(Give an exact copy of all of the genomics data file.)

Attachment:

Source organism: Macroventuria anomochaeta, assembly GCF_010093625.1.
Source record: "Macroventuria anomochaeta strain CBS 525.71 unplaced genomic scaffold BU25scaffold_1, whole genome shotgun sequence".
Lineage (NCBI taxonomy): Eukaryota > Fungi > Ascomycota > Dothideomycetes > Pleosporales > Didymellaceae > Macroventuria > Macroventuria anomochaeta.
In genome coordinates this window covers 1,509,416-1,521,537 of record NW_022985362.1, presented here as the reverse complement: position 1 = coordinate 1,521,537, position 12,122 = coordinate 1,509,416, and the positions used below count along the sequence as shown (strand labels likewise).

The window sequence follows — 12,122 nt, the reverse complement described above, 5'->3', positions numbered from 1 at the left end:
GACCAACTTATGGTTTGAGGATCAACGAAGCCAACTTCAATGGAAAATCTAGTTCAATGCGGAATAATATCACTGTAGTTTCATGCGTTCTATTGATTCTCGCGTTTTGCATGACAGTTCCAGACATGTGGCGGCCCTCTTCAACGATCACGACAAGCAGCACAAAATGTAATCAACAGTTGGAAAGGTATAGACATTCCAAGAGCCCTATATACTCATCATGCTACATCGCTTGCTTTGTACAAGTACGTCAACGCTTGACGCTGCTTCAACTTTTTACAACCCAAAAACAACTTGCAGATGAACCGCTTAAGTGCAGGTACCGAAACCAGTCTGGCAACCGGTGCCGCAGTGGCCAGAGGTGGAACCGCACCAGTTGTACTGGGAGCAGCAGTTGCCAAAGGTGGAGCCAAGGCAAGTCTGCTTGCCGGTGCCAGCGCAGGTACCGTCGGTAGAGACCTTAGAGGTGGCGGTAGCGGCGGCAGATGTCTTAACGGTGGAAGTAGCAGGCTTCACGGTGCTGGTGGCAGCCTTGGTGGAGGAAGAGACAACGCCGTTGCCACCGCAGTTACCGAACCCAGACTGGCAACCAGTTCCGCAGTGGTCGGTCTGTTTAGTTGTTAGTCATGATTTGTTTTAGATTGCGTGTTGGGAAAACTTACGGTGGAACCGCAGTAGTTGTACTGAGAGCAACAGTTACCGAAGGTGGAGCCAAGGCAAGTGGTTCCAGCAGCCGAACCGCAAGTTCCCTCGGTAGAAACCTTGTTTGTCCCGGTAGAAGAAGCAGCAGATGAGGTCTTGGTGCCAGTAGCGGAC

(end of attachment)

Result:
Source organism: Macroventuria anomochaeta, assembly GCF_010093625.1.
Source record: "Macroventuria anomochaeta strain CBS 525.71 unplaced genomic scaffold BU25scaffold_1, whole genome shotgun sequence".
Lineage (NCBI taxonomy): Eukaryota > Fungi > Ascomycota > Dothideomycetes > Pleosporales > Didymellaceae > Macroventuria > Macroventuria anomochaeta.
In genome coordinates this window covers 1,509,416-1,521,537 of record NW_022985362.1, presented here as the reverse complement: position 1 = coordinate 1,521,537, position 12,122 = coordinate 1,509,416, and the positions used below count along the sequence as shown (strand labels likewise).

The window sequence follows — 12,122 nt, the reverse complement described above, 5'->3', positions numbered from 1 at the left end:
GACCAACTTATGGTTTGAGGATCAACGAAGCCAACTTCAATGGAAAATCTAGTTCAATGCGGAATAATATCACTGTAGTTTCATGCGTTCTATTGATTCTCGCGTTTTGCATGACAGTTCCAGACATGTGGCGGCCCTCTTCAACGATCACGACAAGCAGCACAAAATGTAATCAACAGTTGGAAAGGTATAGACATTCCAAGAGCCCTATATACTCATCATGCTACATCGCTTGCTTTGTACAAGTACGTCAACGCTTGACGCTGCTTCAACTTTTTACAACCCAAAAACAACTTGCAGATGAACCGCTTAAGTGCAGGTACCGAAACCAGTCTGGCAACCGGTGCCGCAGTGGCCAGAGGTGGAACCGCACCAGTTGTACTGGGAGCAGCAGTTGCCAAAGGTGGAGCCAAGGCAAGTCTGCTTGCCGGTGCCAGCGCAGGTACCGTCGGTAGAGACCTTAGAGGTGGCGGTAGCGGCGGCAGATGTCTTAACGGTGGAAGTAGCAGGCTTCACGGTGCTGGTGGCAGCCTTGGTGGAGGAAGAGACAACGCCGTTGCCACCGCAGTTACCGAACCCAGACTGGCAACCAGTTCCGCAGTGGTCGGTCTGTTTAGTTGTTAGTCATGATTTGTTTTAGATTGCGTGTTGGGAAAACTTACGGTGGAACCGCAGTAGTTGTACTGAGAGCAACAGTTACCGAAGGTGGAGCCAAGGCAAGTGGTTCCAGCAGCCGAACCGCAAGTTCCCTCGGTAGAAACCTTGTTTGTCCCGGTAGAAGAAGCAGCAGATGAGGTCTTGGTGCCAGTAGCGGAC